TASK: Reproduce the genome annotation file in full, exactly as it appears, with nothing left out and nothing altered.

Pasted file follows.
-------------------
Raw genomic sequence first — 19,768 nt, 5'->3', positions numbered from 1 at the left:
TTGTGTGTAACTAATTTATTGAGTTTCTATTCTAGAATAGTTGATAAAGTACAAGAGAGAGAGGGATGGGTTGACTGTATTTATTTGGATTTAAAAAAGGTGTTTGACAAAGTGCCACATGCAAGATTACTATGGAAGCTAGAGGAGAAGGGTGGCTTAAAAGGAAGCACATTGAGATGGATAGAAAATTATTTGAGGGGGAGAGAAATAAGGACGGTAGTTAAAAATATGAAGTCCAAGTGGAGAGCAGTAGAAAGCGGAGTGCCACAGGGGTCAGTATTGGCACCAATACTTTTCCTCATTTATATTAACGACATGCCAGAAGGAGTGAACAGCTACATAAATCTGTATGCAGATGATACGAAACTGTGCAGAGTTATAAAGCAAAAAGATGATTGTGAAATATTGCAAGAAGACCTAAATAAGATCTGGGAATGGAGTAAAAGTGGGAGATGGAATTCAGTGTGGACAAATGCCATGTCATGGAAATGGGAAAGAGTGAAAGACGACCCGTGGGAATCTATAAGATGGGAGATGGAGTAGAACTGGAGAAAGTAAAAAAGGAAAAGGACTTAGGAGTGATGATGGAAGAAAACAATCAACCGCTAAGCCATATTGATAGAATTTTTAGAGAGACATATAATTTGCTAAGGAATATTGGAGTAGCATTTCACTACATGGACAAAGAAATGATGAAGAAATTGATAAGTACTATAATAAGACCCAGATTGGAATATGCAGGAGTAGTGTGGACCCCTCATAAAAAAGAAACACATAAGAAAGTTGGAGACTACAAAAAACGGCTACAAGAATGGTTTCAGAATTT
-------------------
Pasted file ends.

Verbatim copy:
Raw genomic sequence first — 19,768 nt, 5'->3', positions numbered from 1 at the left:
TTGTGTGTAACTAATTTATTGAGTTTCTATTCTAGAATAGTTGATAAAGTACAAGAGAGAGAGGGATGGGTTGACTGTATTTATTTGGATTTAAAAAAGGTGTTTGACAAAGTGCCACATGCAAGATTACTATGGAAGCTAGAGGAGAAGGGTGGCTTAAAAGGAAGCACATTGAGATGGATAGAAAATTATTTGAGGGGGAGAGAAATAAGGACGGTAGTTAAAAATATGAAGTCCAAGTGGAGAGCAGTAGAAAGCGGAGTGCCACAGGGGTCAGTATTGGCACCAATACTTTTCCTCATTTATATTAACGACATGCCAGAAGGAGTGAACAGCTACATAAATCTGTATGCAGATGATACGAAACTGTGCAGAGTTATAAAGCAAAAAGATGATTGTGAAATATTGCAAGAAGACCTAAATAAGATCTGGGAATGGAGTAAAAGTGGGAGATGGAATTCAGTGTGGACAAATGCCATGTCATGGAAATGGGAAAGAGTGAAAGACGACCCGTGGGAATCTATAAGATGGGAGATGGAGTAGAACTGGAGAAAGTAAAAAAGGAAAAGGACTTAGGAGTGATGATGGAAGAAAACAATCAACCGCTAAGCCATATTGATAGAATTTTTAGAGAGACATATAATTTGCTAAGGAATATTGGAGTAGCATTTCACTACATGGACAAAGAAATGATGAAGAAATTGATAAGTACTATAATAAGACCCAGATTGGAATATGCAGGAGTAGTGTGGACCCCTCATAAAAAAGAAACACATAAGAAAGTTGGAGACTACAAAAAACGGCTACAAGAATGGTTTCAGAATTT